January 8, 2021
Billions of dollars are flowing to third parties to provide everything from dorms to online courses.
MEDFORD, Mass. — The Tufts University campus was a quiet place in the fall, where students were scolded to stay in their dorms, checked frequently for Covid-19 and — if they tested positive — quarantined in modular housing set up on the tennis courts.
As with much in higher education this academic year, the real activity was online, where the university was busy launching a new virtual master’s degree in data science and an online program in computer science for people who already have bachelor’s degrees.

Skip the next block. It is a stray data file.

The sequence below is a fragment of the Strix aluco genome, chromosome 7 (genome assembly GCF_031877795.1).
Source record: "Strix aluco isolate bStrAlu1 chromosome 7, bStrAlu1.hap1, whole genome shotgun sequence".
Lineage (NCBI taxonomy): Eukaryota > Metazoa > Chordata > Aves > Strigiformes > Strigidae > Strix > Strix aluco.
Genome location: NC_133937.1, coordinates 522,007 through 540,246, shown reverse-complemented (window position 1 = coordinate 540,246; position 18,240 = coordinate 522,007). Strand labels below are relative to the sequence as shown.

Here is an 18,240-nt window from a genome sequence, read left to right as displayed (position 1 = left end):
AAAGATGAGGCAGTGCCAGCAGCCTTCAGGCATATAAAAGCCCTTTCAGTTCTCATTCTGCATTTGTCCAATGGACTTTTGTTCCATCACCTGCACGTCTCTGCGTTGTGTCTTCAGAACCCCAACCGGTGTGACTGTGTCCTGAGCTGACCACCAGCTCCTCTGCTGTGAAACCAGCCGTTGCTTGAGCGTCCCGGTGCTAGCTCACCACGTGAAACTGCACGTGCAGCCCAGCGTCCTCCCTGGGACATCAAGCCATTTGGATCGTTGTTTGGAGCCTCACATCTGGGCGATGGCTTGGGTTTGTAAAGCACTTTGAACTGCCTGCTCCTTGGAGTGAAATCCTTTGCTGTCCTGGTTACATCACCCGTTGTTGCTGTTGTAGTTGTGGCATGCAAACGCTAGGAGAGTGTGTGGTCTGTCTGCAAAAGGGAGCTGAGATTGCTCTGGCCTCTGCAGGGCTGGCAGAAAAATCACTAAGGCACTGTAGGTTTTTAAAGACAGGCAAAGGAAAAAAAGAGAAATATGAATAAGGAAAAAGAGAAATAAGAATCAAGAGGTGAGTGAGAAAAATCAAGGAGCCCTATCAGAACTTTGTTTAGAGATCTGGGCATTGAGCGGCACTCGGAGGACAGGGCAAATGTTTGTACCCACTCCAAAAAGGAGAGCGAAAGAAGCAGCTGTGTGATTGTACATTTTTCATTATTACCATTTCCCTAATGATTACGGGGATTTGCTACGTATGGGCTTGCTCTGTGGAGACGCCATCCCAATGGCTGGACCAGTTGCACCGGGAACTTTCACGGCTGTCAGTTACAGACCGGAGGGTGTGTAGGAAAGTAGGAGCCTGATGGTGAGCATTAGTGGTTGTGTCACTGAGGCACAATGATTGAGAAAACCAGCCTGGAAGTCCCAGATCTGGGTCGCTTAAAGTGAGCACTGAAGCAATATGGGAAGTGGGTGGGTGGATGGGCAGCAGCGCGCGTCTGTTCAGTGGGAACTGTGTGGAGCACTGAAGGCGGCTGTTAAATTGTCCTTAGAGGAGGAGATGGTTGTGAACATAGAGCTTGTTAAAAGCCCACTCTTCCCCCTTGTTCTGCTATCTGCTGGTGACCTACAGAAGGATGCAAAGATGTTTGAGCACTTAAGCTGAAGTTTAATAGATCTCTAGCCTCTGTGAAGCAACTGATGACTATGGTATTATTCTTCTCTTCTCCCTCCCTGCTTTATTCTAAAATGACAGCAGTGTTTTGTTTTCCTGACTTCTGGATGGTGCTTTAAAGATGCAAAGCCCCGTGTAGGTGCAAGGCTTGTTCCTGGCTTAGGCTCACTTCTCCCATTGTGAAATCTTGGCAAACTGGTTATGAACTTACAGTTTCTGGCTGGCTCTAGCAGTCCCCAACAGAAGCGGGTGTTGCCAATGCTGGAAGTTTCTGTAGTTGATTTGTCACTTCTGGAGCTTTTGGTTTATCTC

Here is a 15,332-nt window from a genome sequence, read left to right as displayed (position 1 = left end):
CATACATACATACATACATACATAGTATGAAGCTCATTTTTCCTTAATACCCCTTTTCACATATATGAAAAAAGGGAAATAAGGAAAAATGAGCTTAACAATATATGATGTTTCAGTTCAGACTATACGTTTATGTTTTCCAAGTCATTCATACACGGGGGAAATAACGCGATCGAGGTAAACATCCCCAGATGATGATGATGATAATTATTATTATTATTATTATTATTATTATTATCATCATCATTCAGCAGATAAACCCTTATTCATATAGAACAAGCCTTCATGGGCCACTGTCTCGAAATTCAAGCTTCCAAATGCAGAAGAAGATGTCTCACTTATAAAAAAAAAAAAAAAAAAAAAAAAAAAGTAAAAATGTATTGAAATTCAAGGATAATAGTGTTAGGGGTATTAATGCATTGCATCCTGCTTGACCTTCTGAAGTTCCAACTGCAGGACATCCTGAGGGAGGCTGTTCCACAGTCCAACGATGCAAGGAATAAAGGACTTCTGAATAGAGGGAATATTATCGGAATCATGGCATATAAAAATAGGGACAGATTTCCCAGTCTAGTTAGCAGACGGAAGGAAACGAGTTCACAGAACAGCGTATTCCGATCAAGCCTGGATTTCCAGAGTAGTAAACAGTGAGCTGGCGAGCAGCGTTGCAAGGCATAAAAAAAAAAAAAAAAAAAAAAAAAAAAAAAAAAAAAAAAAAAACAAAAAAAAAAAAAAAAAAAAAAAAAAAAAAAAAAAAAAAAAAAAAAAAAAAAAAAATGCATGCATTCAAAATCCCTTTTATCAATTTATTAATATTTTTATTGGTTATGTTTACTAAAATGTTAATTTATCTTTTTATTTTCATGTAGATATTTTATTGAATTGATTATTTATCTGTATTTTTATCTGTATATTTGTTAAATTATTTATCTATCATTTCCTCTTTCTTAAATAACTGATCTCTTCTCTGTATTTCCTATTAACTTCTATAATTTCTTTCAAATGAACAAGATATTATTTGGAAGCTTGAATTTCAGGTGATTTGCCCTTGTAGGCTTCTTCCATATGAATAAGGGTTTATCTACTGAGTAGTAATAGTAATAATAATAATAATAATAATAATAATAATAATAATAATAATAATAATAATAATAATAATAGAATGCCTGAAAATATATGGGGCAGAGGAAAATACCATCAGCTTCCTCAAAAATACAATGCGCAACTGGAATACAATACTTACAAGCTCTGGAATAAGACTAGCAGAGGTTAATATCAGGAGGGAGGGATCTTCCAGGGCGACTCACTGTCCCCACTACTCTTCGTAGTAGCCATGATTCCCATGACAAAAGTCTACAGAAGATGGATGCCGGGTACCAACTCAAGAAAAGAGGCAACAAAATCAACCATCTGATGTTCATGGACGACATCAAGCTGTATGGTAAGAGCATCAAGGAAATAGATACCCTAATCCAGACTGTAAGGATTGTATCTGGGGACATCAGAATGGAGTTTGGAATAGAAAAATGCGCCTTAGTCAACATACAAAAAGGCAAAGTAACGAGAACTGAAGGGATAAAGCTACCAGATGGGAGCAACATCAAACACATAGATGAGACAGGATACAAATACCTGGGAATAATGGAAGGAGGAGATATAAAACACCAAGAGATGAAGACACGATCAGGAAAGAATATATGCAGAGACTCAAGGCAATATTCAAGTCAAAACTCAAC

Aimed at consumers needing to find new jobs or preparing for graduate school, the offerings seemed well timed to attract students.
What students won’t see in the promotional materials or when they register, however, is that the programs are being managed by a private, for-profit company called Noodle that is being paid $12,000 to $22,000 per month, per program, plus $88 per credit hour, per student, according to a list of fees disclosed by Noodle.